The coffin holding the remains of singer Whitney Houston is carried to a hearse after funeral services at the New Hope Baptist Church in Newark, N.J., Saturday, Feb. 18, 2012. Houston died last Saturday at the Beverly Hills Hilton in Beverly Hills, Calif., at the age 48. (AP Photo/Mel Evans)
NEWARK, N.J. (AP) — After all the testimonials from relatives and friends, the songs from legends and pop stars, the preaching and even laughter, the raw emotion of Whitney Houston’s funeral came down to just one moment: The sound of her own voice.
As the strains of her biggest record, “I Will Always Love You,” filled the New Hope Baptist Church at the end of the nearly four-hour service Saturday and her silver-and-gold casket was lifted in the air, the weight of the moment was too much for her mother to bear.
Gospel singer Cissy Houston wailed, “My baby! My baby!” as she was held up by two women and led out of the church behind her daughter’s body.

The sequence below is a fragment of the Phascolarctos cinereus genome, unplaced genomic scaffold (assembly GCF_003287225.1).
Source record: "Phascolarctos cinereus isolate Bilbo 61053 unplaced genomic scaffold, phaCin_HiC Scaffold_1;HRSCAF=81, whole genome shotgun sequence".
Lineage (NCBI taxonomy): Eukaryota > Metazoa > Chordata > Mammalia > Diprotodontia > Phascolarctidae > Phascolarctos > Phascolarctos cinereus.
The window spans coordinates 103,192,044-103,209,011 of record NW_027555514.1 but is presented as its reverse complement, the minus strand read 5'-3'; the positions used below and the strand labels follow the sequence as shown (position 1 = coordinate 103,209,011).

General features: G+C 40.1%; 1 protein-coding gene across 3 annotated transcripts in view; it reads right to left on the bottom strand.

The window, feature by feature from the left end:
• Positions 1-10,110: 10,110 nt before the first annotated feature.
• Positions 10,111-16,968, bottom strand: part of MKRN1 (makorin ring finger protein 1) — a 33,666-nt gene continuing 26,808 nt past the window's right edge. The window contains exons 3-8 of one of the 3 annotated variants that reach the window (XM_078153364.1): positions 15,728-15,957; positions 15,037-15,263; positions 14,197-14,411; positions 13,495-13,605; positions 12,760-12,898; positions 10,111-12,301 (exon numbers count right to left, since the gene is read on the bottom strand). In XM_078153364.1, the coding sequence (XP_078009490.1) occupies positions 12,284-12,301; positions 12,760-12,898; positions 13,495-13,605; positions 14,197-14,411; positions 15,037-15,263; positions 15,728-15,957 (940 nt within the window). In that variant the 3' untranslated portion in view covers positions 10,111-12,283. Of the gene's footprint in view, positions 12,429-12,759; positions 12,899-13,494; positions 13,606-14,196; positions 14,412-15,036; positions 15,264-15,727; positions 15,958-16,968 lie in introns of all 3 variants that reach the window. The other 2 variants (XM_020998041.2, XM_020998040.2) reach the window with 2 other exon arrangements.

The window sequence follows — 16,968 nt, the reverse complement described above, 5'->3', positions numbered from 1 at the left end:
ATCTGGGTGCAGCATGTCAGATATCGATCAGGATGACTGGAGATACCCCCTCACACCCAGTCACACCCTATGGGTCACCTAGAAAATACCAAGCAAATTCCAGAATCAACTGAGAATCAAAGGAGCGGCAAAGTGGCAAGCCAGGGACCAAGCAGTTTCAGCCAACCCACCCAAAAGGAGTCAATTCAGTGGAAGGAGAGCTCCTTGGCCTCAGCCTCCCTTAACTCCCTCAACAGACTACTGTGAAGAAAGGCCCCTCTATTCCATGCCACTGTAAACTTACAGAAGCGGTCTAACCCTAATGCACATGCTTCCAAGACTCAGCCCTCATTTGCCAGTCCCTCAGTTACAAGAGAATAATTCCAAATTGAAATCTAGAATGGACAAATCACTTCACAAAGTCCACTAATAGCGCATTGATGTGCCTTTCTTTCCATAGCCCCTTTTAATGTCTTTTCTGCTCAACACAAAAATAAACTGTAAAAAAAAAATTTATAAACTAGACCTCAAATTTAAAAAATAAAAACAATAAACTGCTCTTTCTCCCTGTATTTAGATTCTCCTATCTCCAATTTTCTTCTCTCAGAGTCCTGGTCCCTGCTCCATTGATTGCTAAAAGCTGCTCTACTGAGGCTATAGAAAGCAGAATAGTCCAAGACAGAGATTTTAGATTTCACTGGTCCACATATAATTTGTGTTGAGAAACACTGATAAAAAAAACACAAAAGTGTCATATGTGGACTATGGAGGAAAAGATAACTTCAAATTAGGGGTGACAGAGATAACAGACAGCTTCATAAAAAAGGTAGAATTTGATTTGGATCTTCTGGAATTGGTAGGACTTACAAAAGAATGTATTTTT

A few steps behind her was the pop icon’s daughter, Bobbi Kristina, also crying uncontrollably as she was comforted by Houston’s close friend, singer Ray J.
It was the most searing scene on a day with mixed moods as family, friends and a list of celebrities — sometimes one and the same — came to the humble New Hope Baptist Church, where Whitney Houston first wowed a congregation, to remember one of music’s legends, but also a New Jersey hometown girl.
Houston died the previous Saturday in Beverly Hills, Calif., on the eve of the Grammys at the age of 48.
She is to be buried Sunday next to her father, John Houston, in nearby Westfield, N.J.
Her death marked the end of a life of stunning achievement. Blessed with a voice of great power and beauty, Houston became one of pop music’s most successful artists over a career that spanned nearly three decades and segued into film with hits like Login to read more